At the same time, be willing to improvise and adapt.  When I carried a rifle for a living, we used to ruefully say that our motto was “Semper Gumby”: always flexible.  Sometimes, in the absence of any other available experience, you have to experiment.  And maybe you might believe that everyone else is deluded and this new way is better.  Try it!

Who would have believed, at the turn of the 19th century, that commercial whaling had less than a hundred years left on the clock?  No one would have!  It was the dominant force in the lighting industry.  If you had tied your entire fortune and livelihood to the business of whaling, you would have done pretty well at first, then everything would have evaporated with blinding speed under the assaults of kerosene lamps, gaslight, and finally electrics.

On the other hand, had you been prepared to adapt to new trends, perhaps you might have bought into Titusville, just to see how this new “rock oil” worked.  Perhaps, instead of spending more resources on a declining market share, you would take some of your ships and convert them over to carry cargo instead of render whales down.  And so on.

With woodworking, we can get trapped into doing things a certain way “because we’ve always done it this way”.  And tradition is important to us.  But on the other hand, not too many people are riving out oak to make pegged chests ca. 1620.  Somebody had to start muddling over this whole sawn boards idea.  And dovetailed casework.  And so on.  Things change over time, and failing to allow for that change can lead to extinction.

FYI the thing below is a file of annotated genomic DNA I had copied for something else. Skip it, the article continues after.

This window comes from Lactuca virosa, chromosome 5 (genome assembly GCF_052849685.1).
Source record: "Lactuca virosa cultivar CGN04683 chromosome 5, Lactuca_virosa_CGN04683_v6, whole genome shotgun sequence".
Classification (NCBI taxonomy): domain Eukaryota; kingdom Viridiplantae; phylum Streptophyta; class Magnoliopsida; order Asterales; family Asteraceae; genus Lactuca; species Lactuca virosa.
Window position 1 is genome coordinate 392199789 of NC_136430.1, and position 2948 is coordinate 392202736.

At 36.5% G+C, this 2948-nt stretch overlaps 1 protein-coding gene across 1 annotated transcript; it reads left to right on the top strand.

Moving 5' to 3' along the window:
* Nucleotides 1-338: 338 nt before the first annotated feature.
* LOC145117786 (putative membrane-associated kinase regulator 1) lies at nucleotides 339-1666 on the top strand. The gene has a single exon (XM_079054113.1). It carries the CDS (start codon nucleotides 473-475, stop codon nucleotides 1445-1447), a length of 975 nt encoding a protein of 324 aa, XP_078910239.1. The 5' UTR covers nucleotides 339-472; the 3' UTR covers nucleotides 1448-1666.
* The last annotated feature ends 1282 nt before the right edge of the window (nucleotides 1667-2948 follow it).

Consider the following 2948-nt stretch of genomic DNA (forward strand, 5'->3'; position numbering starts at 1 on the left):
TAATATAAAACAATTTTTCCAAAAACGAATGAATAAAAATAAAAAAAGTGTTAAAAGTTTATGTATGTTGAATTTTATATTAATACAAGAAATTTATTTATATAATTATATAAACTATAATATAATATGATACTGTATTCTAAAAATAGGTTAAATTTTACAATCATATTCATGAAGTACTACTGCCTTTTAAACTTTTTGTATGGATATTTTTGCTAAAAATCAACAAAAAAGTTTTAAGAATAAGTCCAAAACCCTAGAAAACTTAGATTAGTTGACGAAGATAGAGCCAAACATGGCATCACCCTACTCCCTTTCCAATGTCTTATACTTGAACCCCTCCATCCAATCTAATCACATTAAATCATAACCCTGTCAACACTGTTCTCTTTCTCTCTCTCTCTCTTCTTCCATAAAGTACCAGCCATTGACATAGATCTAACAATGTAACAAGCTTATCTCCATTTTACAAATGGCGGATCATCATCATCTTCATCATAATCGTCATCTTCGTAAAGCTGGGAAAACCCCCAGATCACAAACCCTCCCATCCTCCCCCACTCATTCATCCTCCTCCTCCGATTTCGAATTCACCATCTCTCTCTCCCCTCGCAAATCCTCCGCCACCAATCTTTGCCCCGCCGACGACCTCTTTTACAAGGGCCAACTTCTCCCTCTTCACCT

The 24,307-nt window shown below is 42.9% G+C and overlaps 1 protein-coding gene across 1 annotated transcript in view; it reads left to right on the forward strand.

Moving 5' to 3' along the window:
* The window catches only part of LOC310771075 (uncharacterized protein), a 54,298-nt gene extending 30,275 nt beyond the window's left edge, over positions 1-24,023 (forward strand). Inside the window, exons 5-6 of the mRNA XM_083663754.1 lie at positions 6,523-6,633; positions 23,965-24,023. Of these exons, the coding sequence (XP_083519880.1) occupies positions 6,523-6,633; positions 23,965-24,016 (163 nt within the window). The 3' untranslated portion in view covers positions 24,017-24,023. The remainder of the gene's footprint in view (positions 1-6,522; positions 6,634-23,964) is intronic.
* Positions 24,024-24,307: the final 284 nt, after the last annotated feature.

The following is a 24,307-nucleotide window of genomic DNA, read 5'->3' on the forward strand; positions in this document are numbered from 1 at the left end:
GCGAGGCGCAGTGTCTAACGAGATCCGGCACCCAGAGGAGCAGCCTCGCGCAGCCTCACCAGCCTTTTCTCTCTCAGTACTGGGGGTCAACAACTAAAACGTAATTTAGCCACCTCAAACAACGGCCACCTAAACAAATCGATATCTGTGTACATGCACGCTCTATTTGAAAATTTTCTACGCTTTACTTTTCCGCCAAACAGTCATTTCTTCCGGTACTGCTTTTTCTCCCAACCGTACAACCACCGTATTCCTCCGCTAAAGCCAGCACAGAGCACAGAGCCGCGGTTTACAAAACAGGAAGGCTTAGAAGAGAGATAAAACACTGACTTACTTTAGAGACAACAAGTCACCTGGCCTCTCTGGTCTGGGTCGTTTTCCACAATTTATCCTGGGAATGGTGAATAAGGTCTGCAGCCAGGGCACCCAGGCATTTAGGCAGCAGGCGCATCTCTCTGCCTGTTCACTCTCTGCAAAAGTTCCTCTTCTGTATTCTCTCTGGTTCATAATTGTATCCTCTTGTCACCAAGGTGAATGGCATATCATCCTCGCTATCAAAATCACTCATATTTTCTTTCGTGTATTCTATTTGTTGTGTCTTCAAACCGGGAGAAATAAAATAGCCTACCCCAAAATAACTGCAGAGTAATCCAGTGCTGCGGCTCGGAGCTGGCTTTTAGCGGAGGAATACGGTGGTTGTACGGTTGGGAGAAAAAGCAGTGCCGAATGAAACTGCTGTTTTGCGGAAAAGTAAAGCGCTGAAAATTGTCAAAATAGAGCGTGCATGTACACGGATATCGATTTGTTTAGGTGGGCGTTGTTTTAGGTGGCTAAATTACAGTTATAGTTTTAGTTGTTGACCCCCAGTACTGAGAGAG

And so there is a constant tension between the weight of tradition and the impetuous pull of innovation.  From this conflict comes technical competence, grounded in the old masters and able to rise with the tides of change.  This is the dualist tao of woodworking.

Making peace with failure

Yes, that’s me jumping out of a perfectly good aircraft.

No, it’s not scary (to me).  At least this time I had a parachute.

But what is a little scary sometimes is trying out something different.  A new design or a new joint can be a little nerve-wracking to figure out.  This is compounded because invariably, this situation comes around on a client’s piece.  They say they want a particular design and there will be something that I’ve never done before in it.  And of course that new bit is always front and center.  This is usually compounded by the fact that there usually isn’t a spare bit of timber to use if the first one fails.  No, I have one shot to make it right.

No pressure.

There’s a few ways to deal with this.  The first is that you take the Farragut approach: “D*** the torpedoes!  Full speed ahead!  This way is faster, but it entails a lot of risk of a mis-cut joint.  You can sort of make it a little less obtrusive (usually) with a little tinted epoxy, but it’s not ideal by any measure.

Next is that you cut some practise joints.  Take some scraps and join them.  Make one or two (or a dozen!), and get familiar with how the joint goes together.  That way, when you do it “for real”, it won’t be foreign to you, and you have a better chance of cutting it precisely.  You spend a lot of time working on what turns out to be firewood, but it is more prudent with regard to the primary workpiece.